US arms rushed to Iraqi Kurds from Jordan, Israel. Al Qaeda-Sinai targets US Negev military facilities
DEBKAfile Exclusive Analysis August 11, 2014
The Kurdish Peshmerga fight against encroaching Islamic State troops gained a broad new dimension Monday, Aug. 11, when the US began airlifting large quantities of military equipment, including ordnance, from Jordan and Israel to the semiautonomous KRG capital, Irbil. The US maintains 10,000 special operations and marine forces at the King Hussein Air Base in northern Jordan, with large stocks of ammunition that were originally destined for the rebels fighting Bashar Assad in Syria. They are now being redirected to the Kurdish effort to stop the rapid Islamist march on their republic, along with supplies from the US emergency stores maintained in the Israeli Negev.
debkafile’s military sources reveal that for some weeks, those stores and other US facilities in southern Israel have been in the sights of IS elements, which arrived in Sinai six months ago to reinforce Ansar Beit Al-Maqdis, the local offshoot of Al Qaeda.
The US, Israel and Egypt have taken care to keep this development under their hats. But in the last month, while Israel was engaged in Operation Defensive Edge against the Palestinian Hamas, IS and Al-Maqdis shot rockts from Sinai at US and Israeli military facilities in the Negev, in support of Hamas. Their attacks were described by Western observers as intense on some days as the Palestinian rocket barrage against the Israeli population.
The speed with which the American military effort in northern Iraq has spiraled in four days – from limited air strikes on IS targets Friday, Aug. 8, to direct arms supplies Monday – will soon confront President Barack Obama with the need for a speedy decision on whether to send American troops back to Iraq.
US air strikes are clearly limited by the lack of an organized list of targets. All they can do now is bomb chance targets as they are picked up by reconnaissance planes or satellites. To be effective, the US Air Force needs to be guided in to target by special operations forces on the ground, who can supply precise data on the movements of IS fighters and mark them for air attack with laser designators.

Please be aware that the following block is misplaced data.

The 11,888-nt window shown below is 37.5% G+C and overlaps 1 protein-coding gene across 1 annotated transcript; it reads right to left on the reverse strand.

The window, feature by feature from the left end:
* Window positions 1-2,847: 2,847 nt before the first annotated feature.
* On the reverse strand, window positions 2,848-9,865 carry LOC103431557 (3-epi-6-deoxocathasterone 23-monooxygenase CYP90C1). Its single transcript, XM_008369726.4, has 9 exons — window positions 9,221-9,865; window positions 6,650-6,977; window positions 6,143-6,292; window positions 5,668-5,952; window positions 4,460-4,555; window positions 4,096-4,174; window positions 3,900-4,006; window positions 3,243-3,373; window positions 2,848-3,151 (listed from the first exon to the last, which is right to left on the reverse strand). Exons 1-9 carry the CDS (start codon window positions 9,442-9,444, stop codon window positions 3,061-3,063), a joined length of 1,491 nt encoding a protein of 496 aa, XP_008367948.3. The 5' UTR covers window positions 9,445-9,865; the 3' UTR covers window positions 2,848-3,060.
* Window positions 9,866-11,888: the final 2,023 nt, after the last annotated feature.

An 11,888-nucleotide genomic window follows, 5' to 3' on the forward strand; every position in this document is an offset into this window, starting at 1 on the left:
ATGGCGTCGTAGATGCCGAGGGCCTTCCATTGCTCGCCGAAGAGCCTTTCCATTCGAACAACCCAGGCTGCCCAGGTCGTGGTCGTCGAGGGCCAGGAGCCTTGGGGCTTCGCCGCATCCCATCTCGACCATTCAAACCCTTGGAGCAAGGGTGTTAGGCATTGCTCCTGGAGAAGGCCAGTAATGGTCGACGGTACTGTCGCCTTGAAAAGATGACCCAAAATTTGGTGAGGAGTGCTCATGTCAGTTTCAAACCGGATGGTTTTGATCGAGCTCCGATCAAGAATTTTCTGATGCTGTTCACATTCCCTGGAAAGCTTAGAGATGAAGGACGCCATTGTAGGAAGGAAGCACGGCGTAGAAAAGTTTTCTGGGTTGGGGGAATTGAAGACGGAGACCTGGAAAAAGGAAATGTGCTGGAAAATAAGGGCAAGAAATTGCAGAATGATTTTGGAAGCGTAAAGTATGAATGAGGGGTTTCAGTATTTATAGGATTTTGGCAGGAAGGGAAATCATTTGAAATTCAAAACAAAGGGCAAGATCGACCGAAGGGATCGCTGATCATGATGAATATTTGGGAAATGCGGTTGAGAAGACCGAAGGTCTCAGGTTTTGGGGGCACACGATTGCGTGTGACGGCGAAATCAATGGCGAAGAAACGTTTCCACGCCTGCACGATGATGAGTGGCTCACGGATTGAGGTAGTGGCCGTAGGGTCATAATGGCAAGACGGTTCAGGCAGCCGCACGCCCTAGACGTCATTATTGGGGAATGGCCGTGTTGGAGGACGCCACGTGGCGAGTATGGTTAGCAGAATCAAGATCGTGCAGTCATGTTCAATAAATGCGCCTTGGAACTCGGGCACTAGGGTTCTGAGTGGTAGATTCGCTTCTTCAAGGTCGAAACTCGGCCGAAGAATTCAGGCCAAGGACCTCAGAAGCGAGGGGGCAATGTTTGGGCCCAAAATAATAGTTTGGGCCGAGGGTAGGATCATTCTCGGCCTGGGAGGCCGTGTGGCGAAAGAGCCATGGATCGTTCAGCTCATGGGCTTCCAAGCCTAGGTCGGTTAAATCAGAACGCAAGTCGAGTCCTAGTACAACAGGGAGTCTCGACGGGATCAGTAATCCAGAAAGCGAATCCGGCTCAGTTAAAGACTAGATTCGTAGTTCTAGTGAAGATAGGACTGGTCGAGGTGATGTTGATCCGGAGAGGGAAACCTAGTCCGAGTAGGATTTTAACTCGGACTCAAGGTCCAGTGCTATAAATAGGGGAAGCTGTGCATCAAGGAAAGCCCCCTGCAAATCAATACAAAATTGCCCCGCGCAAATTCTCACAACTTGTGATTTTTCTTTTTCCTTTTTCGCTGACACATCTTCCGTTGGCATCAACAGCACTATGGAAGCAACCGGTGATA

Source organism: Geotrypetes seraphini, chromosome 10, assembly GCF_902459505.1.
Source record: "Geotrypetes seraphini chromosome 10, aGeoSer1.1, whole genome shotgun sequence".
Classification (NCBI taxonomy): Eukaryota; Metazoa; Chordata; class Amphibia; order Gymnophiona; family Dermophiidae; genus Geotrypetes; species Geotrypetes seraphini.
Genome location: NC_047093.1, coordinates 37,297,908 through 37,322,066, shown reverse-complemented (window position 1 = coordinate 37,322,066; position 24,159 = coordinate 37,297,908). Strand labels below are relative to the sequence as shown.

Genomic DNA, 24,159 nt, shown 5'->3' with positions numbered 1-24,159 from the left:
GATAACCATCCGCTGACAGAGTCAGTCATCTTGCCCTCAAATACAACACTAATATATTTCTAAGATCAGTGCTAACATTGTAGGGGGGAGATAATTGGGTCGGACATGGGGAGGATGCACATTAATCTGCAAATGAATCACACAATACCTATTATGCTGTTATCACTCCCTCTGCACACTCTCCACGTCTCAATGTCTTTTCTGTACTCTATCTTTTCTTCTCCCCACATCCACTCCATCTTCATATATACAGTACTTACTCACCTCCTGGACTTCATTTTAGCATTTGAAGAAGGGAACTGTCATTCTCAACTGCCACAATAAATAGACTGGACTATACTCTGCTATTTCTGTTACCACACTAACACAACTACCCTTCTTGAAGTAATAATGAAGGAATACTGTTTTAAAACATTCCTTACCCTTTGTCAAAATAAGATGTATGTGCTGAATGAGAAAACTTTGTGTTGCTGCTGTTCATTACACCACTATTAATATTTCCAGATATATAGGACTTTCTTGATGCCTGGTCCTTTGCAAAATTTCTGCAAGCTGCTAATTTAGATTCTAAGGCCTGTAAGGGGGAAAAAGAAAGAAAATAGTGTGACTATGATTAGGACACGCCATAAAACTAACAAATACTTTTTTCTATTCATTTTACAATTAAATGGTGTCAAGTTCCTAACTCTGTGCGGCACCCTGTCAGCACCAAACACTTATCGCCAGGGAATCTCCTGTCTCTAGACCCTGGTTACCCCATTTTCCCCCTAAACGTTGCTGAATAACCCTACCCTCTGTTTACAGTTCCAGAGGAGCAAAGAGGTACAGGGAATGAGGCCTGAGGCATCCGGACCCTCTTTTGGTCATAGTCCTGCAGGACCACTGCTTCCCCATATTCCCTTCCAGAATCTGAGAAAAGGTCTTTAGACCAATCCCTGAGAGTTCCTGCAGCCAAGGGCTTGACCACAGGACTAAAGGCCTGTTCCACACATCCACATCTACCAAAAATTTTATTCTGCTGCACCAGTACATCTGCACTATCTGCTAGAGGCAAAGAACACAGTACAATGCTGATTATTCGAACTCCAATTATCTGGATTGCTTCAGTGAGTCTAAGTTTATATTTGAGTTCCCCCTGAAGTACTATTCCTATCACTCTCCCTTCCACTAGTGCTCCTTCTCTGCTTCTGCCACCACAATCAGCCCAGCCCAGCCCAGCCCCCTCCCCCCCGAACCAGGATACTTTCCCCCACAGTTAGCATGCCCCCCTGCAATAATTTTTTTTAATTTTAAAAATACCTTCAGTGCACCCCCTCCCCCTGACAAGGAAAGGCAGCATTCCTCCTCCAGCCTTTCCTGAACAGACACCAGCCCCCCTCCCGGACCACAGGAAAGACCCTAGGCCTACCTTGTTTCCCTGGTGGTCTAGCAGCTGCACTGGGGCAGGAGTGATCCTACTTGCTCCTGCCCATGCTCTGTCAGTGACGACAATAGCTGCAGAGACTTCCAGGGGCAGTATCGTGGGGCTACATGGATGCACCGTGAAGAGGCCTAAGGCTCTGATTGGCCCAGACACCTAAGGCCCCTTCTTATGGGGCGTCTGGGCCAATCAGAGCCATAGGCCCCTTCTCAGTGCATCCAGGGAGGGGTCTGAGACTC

Another shortcoming is the small number of US fighter-bombers available for Iraq. The aircraft which conducted four attacks on IS forces came from the USS George HW Bush aircraft carrier in the Gulf, which has 70 warplanes on board. This is not enough aerial firepower to stop the Islamists’ advance.
They are also disadvantaged by being prevented from striking IS forces in Syria, a limitation which further curtails their effectiveness, as it did in the US war against Saddam Hussein.
In the years 2003-2007, Al Qaeda had the great advantage of an open Syrian border. Instead of maintaining the bulk of its forces in Iraq, they could slip across into Syria out of range of US attack.
Obama will not overcome any of these military issues by his determined focus on sorting out the political situation in Baghdad. Replacing Prime Minister Nouri Al-Maliki by having his rival, Deputy Speaker Haider al-Abadi, nominated to replace him Monday – even with the backing of Sunni and Kurdish factions who detest Maliki – won’t affect the warfront. This change may generate inter-factional violence in the capital. And it will not quickly stiffen the Iraqi Army or enhance the Kurdish Peshmerga’s ability to curb the Islamists’ rapid advance. Bringing them up to scratch by restructuring and retraining them on modern operational lines, and providing the Iraqi army with an effective air force, will take anything from two to four years.
Last week it was discovered that, among the Islamist fighters who died in US air strikes Friday and Saturday, was a large group, estimated by intelligence sources as up to 200, of American citizens fighting in the ranks of Al Qaeda’s IS in Kurdistan and western Iraq.
The Islamic State never releases facts and figures about its losses. However, Sunday, Aug. 10, a spate of threats imbued with a sense of revenge started appearing on social media, such as: “This is a message for every American citizen. You are the target of every Muslim in the world wherever you are.” Another was more brutal: “ISIS is ready to cut off your heads, dear Americans, O sons of bitches. Come quickly.”The approaching 13th anniversary of the 9/11 Al Qaeda attacks on America is causing concern in US intelligence and counter-terrorist quarters about possible surprises ahead.